Every year, several tens of tropical cyclones, hurricanes, and typhoons occur on Earth. These tempests—brethren defined by the geographic location in which they occur—are capable of delivering extreme levels of rainfall: When Storm Daniel swept across part of the Mediterranean last month, it triggered catastrophic flooding and dam failures that resulted in thousands of deaths. However, researchers have now found evidence that the rate of precipitation delivered by tropical cyclones has actually decreased over time relative to background rainfall not associated with storms. That’s a surprise, the team suggests, and something that should be incorporated into modeling to improve future climate projections.
With Wind Comes Churning
When a large storm passes over a body of water, powerful winds churn up the water. That has the effect of mixing the upper water column, said Zhanhong Ma, a tropical cyclone researcher at the National University of Defense Technology in Nanjing, China. “It can stir the surface.” And because the ocean is stratified by temperature—with warmer water residing near the surface and colder water lingering at depth—the mixing results in overall cooling of the surface water near the location of a storm. The so-called cold wake that occurs below and behind a storm at sea is a well-documented phenomenon that’s been shown to persist for several weeks.
Those cold wakes can have pronounced climatic effects, Ma and his colleagues recently showed. The group studied more than 1,300 tropical cyclones and found that both cloud coverage and rainfall tended to be suppressed behind the storms. The researchers concluded that the storms’ cold wakes were the culprit—as the temperature of the ocean’s surface decreases, it’s less apt to evaporate, and therefore, less moisture is transferred into the atmosphere. That effect strongly contributes to suppressing both precipitation and cloud formation above a colder-than-usual patch of ocean water, the team suggested in a study published in 2020.
A Global Census of Storms
Now, Ma and another team have investigated how cold wakes affect the rate of rainfall within a storm itself. Focusing on 2,100 tropical storms that occurred worldwide from 1998 to 2019, the team mined precipitation data based on microwave wavelength measurements collected by the Global Precipitation Measurement Mission network of satellites and the Tropical Rainfall Measuring Mission satellite. The researchers compiled, on average, more than 50 data points for each storm, and they tracked the tempests over both water and land. When they homed in on rainfall occurring within roughly 500 kilometers of each storm, the researchers found that the rainfall rate tended to increase over time: Each year, storms delivered, on average, about 0.8% more rain per hour.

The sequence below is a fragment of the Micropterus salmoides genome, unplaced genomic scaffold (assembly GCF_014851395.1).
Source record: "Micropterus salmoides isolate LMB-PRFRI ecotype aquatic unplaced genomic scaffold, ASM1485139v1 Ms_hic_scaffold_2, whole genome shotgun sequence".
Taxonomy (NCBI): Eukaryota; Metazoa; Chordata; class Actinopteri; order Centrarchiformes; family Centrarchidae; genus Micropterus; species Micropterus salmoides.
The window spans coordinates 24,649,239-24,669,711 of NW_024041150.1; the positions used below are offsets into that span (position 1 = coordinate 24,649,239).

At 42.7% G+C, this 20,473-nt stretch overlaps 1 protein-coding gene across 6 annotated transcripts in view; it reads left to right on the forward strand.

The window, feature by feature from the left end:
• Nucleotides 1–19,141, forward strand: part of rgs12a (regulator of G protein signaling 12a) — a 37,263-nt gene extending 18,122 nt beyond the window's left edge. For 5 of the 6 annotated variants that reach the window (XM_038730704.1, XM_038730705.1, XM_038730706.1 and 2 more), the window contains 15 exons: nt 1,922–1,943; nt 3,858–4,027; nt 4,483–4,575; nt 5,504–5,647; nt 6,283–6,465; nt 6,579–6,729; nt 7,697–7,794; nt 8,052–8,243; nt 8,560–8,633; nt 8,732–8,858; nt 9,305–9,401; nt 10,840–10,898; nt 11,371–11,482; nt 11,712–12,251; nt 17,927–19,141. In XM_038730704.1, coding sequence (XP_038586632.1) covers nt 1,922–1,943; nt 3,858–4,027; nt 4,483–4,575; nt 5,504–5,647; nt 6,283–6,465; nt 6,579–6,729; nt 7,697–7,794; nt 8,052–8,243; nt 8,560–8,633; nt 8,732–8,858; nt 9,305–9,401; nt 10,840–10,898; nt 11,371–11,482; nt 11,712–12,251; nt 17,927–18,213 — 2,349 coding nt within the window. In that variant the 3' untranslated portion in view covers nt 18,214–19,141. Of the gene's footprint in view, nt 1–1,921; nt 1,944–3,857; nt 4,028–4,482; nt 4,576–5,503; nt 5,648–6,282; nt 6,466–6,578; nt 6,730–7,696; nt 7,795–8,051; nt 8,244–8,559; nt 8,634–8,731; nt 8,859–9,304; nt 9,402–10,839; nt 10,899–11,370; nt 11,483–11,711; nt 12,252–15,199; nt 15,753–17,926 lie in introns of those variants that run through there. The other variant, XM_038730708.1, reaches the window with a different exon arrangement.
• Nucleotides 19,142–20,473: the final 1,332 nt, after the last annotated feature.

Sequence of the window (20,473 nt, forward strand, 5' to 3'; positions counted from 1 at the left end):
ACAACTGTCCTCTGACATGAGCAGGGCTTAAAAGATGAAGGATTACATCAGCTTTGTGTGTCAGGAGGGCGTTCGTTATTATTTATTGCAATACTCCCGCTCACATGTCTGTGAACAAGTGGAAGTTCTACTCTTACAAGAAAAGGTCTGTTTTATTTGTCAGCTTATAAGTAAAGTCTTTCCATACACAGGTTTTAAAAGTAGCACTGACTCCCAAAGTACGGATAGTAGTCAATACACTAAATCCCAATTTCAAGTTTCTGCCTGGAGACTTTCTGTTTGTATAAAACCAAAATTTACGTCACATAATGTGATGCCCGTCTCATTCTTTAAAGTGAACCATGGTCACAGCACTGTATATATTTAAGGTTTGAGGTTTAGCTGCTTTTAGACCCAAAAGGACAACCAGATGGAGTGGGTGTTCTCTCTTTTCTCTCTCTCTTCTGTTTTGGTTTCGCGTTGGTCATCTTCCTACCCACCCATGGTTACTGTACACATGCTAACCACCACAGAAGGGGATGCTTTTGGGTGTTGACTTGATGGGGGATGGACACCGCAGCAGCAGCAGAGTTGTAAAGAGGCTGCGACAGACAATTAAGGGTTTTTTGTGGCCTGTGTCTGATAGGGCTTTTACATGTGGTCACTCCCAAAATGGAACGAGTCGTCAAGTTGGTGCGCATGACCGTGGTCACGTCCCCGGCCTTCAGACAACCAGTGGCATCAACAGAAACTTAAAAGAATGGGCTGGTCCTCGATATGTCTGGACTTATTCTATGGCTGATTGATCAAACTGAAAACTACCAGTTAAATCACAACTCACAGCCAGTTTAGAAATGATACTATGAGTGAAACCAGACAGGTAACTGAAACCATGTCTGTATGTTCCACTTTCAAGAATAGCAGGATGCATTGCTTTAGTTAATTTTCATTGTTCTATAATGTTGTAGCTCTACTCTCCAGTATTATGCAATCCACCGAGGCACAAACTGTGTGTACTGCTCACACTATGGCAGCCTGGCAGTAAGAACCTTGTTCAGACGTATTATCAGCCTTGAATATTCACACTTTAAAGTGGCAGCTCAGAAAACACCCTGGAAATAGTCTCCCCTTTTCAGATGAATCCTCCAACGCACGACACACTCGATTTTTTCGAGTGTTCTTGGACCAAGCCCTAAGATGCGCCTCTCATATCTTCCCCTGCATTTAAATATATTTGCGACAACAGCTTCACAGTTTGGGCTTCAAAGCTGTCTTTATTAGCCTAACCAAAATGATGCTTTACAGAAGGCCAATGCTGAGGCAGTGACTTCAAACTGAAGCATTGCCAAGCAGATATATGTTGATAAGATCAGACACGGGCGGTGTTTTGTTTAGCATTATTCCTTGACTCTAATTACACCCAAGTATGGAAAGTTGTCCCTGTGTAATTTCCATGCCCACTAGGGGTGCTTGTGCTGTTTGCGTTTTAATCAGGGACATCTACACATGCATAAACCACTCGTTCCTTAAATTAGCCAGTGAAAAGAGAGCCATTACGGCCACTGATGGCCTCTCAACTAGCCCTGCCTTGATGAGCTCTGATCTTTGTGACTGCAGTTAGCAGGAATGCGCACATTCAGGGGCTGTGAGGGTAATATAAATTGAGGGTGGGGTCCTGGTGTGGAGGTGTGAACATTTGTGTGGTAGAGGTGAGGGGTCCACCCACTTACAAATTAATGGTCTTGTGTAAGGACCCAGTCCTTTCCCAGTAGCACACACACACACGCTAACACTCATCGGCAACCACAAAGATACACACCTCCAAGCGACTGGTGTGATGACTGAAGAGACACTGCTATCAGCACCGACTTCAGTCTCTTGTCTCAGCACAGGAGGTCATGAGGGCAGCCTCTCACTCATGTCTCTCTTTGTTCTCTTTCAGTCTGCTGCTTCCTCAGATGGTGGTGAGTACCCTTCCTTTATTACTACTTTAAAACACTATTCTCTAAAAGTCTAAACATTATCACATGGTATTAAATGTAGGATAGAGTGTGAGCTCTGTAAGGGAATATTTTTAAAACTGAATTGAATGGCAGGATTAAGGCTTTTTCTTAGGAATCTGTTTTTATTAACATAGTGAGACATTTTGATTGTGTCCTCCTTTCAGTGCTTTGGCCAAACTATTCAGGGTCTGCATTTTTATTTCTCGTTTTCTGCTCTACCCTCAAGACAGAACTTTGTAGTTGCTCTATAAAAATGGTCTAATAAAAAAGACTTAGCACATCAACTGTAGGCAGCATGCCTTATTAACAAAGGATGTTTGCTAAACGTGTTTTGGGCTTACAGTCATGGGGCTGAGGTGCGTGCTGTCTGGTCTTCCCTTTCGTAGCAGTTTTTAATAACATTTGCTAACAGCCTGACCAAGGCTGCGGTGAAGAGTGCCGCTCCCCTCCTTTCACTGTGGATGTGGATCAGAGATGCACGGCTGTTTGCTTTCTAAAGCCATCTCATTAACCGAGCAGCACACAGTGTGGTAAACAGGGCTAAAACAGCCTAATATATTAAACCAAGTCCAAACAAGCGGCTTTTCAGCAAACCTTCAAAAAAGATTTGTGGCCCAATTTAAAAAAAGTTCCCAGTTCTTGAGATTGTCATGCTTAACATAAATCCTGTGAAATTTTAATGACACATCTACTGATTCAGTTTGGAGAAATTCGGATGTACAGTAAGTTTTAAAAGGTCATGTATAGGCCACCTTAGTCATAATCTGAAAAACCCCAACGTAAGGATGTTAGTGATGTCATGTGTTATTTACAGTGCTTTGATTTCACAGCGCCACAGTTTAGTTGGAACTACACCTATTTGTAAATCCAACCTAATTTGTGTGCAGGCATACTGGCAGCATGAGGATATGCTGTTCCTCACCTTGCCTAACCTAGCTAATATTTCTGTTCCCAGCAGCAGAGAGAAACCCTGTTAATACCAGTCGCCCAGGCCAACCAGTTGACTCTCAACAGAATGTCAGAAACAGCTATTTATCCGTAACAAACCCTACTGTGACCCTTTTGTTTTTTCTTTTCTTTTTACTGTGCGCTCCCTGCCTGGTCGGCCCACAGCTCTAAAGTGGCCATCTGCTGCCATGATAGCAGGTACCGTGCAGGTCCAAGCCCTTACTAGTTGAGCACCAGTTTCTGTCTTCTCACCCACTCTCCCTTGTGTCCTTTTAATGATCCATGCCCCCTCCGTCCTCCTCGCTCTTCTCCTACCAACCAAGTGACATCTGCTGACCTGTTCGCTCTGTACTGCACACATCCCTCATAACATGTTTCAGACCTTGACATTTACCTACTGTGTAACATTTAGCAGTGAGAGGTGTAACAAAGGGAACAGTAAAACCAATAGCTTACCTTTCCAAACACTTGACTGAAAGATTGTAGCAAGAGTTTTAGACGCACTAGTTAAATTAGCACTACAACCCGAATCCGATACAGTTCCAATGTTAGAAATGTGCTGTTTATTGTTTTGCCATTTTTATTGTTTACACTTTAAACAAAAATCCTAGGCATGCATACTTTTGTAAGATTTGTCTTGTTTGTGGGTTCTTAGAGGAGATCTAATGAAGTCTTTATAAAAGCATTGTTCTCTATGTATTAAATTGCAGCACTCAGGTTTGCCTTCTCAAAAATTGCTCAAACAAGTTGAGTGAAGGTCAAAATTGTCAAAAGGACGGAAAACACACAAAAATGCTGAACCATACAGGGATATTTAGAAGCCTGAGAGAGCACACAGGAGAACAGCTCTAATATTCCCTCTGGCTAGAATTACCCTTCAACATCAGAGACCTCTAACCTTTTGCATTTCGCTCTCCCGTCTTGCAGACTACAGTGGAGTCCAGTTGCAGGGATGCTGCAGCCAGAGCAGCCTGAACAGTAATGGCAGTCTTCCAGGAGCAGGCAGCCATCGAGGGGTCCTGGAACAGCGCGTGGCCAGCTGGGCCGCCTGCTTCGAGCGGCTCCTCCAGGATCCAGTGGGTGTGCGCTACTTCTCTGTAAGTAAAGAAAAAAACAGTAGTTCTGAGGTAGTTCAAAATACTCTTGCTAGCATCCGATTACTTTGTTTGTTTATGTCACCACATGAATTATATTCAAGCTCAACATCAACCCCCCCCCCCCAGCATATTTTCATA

But background rainfall rates also increased. When the researchers compared their storm measurements with rainfall at the same location as the storm recorded 1 year earlier, they found that less rain per hour was falling within 500 kilometers of each storm over time. In particular, storms’ inner cores (the region within 200 kilometers of a storm’s center) were delivering, on average, about 1.5% less rain per hour per year.
Precipitation on the Downswing?
These findings highlight that storms’ contributions to global precipitation rates are on the downswing overall. That’s likely occurring because cold wakes are getting colder over time, the researchers proposed. The team’s data backed up that assertion.
That trend also makes sense, Ma said, because water near the sea surface heats up more rapidly than deeper water as the atmosphere warms. That, in turn, increases the temperature gradient between surface and subsurface waters, which means that a storm of a given size is more likely to produce a colder wake, Ma said. “A larger sea surface temperature anomaly will be caused by the same storm forcing.”
Such patterns should be accounted for in models, Ma said. “Most climate models don’t consider cold wakes.” These results were published in Climate and Atmospheric Science.
Cold wakes undoubtedly play a role in storm precipitation, but the team’s conclusions about rainfall rates in the storms’ inner cores might be underestimated, said Kerry Emanuel, an atmospheric scientist at the Massachusetts Institute of Technology not involved in the research. That’s because the relatively coarse spatial resolution of the team’s satellite observations—roughly 25 kilometers—might not be sufficient to resolve the rainfall that’s occurring in the middle of a storm, he explained.
“I just don’t think the data is up for this kind of analysis,” he said. A theoretical study by Emanuel and his colleagues has suggested that rainfall rates in storms’ inner cores could, in fact, increase by more than 30% by the end of the century. But understanding precipitation patterns in storms remains critically important, Emanuel said. “Rain does much more damage and kills many more people than wind.”
In the future, Ma and his colleagues plan to model the spatial structure of cold wakes in greater detail to better understand precipitation patterns. Getting a better handle on any possible asymmetry could help researchers more accurately predict ensuing changes in rainfall, the team suggests.
—Katherine Kornei (@KatherineKornei), Contributing Writer